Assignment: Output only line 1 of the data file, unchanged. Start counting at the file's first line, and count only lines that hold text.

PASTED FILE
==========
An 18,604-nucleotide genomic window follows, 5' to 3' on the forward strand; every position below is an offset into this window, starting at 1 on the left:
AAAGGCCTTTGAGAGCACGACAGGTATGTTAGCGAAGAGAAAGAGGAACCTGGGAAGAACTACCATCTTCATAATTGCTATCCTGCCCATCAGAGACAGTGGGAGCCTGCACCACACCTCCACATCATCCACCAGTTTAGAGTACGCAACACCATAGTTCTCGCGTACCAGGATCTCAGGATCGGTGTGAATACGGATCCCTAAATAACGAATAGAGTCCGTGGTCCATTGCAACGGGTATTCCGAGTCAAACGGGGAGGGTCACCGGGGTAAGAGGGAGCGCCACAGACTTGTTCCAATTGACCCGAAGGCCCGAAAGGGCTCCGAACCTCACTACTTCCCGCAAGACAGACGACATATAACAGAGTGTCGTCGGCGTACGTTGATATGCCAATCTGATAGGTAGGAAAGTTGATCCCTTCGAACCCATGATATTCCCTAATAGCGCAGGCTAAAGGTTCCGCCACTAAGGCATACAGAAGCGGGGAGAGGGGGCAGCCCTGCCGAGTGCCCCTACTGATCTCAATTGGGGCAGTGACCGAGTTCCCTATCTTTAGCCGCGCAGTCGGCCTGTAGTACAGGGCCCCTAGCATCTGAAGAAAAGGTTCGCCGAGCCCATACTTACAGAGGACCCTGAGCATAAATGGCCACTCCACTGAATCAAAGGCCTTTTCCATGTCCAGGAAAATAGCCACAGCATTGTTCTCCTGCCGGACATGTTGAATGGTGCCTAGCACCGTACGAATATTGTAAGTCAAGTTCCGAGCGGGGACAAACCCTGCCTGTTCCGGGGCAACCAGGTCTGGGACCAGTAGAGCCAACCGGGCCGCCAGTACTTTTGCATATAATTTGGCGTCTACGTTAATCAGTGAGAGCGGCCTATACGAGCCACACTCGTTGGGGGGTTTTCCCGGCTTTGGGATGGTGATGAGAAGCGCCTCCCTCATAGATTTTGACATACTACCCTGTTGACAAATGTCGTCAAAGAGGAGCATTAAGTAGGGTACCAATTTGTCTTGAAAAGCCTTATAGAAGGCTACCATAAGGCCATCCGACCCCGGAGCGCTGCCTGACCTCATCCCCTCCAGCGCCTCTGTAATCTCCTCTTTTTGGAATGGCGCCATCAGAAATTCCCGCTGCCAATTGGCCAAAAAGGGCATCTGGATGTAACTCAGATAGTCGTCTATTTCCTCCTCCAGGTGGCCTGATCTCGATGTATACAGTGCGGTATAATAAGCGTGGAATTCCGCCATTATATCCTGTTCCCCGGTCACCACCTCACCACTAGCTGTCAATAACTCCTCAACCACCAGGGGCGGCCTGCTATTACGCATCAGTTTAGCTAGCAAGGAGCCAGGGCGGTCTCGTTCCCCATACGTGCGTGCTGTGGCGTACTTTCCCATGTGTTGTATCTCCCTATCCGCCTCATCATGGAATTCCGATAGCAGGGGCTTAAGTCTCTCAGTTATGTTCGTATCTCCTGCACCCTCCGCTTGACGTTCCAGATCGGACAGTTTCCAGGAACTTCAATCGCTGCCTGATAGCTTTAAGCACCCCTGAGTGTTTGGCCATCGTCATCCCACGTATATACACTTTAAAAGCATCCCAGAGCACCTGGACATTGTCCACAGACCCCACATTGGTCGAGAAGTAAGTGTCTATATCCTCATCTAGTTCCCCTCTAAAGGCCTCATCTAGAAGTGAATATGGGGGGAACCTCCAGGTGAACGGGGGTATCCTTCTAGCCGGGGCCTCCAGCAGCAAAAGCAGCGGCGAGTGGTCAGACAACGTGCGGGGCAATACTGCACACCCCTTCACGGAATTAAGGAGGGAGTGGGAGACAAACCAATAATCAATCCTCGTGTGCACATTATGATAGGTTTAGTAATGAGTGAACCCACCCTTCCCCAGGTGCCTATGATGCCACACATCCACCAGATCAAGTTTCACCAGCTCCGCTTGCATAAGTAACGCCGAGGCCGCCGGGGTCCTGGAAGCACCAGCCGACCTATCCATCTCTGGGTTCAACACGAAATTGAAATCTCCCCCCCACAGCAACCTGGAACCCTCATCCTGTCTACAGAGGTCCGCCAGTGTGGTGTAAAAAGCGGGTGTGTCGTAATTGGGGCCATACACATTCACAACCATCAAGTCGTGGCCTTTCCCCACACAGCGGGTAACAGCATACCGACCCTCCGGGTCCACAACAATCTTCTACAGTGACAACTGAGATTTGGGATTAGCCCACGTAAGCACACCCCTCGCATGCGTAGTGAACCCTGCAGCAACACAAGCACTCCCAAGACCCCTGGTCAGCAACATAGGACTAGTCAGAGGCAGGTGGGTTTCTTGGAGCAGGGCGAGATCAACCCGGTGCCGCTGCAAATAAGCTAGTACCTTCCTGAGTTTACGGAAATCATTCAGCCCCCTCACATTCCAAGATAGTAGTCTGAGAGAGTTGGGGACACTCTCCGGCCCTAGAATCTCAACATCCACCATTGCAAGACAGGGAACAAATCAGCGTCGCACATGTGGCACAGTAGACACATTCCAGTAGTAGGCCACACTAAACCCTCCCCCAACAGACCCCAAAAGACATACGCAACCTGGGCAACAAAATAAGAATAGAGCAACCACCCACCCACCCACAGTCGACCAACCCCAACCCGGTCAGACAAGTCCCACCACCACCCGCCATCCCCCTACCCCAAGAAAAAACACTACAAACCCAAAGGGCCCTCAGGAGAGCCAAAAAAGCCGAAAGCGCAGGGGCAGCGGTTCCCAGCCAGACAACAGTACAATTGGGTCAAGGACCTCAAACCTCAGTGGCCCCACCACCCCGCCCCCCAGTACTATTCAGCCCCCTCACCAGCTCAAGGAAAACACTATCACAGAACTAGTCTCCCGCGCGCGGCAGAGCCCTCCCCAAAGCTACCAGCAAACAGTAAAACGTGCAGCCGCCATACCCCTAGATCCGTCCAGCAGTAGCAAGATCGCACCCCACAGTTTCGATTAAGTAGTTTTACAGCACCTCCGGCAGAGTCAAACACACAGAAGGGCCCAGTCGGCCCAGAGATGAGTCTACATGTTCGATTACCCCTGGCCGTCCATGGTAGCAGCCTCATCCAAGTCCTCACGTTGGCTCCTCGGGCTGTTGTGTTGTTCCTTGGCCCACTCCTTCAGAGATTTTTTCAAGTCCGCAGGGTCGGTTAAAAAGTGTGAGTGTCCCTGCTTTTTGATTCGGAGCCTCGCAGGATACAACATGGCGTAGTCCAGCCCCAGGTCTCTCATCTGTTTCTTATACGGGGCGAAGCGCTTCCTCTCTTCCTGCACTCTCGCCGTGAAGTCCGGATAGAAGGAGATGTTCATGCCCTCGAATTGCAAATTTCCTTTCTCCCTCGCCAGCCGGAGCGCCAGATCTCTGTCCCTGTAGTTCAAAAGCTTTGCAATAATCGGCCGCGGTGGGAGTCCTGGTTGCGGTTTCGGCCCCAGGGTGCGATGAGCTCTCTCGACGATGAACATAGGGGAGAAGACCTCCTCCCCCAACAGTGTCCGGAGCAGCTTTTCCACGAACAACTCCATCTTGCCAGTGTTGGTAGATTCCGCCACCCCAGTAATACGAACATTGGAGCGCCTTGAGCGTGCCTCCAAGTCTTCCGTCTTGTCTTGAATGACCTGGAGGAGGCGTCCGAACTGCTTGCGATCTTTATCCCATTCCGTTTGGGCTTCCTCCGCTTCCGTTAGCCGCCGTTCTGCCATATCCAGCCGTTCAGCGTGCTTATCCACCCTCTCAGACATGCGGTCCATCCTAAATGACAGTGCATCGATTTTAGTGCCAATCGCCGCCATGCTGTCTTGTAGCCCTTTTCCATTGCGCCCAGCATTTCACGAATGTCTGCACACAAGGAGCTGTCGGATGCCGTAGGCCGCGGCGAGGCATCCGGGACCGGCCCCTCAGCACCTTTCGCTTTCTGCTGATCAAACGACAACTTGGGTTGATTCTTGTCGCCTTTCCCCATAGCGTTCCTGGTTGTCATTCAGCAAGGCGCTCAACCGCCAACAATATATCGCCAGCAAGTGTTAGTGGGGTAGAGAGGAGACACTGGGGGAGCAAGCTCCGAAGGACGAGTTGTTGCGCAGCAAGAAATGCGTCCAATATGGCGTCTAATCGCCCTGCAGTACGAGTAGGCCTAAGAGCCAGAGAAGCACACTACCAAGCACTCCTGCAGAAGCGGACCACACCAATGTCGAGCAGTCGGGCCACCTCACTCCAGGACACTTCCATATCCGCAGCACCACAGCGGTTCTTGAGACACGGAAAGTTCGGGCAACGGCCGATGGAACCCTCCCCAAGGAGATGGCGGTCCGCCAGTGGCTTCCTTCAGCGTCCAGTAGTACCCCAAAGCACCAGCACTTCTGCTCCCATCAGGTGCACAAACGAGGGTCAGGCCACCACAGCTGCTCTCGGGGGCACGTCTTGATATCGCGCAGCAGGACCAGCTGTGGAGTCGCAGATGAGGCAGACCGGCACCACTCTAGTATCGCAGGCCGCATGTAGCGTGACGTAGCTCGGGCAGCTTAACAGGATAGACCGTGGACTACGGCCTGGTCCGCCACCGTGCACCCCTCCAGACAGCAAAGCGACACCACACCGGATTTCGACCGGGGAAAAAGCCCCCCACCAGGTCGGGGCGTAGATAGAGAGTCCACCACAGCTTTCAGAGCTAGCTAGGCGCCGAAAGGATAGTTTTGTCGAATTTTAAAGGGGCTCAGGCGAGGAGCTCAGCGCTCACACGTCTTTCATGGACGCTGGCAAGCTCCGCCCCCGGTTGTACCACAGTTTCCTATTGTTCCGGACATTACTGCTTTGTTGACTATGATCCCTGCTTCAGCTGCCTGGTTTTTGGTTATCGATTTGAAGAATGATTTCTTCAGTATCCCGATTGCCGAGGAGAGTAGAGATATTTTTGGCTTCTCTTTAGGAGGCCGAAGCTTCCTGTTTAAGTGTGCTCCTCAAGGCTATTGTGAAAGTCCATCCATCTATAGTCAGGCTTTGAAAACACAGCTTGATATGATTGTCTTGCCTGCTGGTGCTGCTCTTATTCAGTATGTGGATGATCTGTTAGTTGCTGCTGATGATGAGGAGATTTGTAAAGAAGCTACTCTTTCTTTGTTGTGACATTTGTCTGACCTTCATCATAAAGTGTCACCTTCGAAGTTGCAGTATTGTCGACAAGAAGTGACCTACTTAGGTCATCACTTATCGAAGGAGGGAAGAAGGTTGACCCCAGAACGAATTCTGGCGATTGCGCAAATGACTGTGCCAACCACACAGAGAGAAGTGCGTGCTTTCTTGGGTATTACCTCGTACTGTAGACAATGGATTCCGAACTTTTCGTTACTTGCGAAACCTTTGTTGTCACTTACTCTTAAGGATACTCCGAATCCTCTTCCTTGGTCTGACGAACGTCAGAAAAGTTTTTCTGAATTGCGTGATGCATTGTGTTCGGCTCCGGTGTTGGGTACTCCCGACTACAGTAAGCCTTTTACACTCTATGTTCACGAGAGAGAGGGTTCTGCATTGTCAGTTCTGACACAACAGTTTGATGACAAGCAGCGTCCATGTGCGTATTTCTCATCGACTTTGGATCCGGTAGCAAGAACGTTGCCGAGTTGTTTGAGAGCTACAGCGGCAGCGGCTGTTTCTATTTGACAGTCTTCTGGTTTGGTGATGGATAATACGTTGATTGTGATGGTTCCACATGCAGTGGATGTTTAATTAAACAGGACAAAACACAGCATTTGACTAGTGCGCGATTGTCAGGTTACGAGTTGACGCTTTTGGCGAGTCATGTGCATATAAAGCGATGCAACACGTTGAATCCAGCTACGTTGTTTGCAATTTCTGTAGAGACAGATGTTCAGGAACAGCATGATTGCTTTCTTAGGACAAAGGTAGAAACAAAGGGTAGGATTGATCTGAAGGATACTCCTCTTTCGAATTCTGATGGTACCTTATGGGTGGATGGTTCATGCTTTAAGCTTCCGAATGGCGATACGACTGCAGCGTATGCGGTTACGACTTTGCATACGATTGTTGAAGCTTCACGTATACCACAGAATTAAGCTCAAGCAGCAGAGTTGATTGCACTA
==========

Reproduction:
An 18,604-nucleotide genomic window follows, 5' to 3' on the forward strand; every position below is an offset into this window, starting at 1 on the left: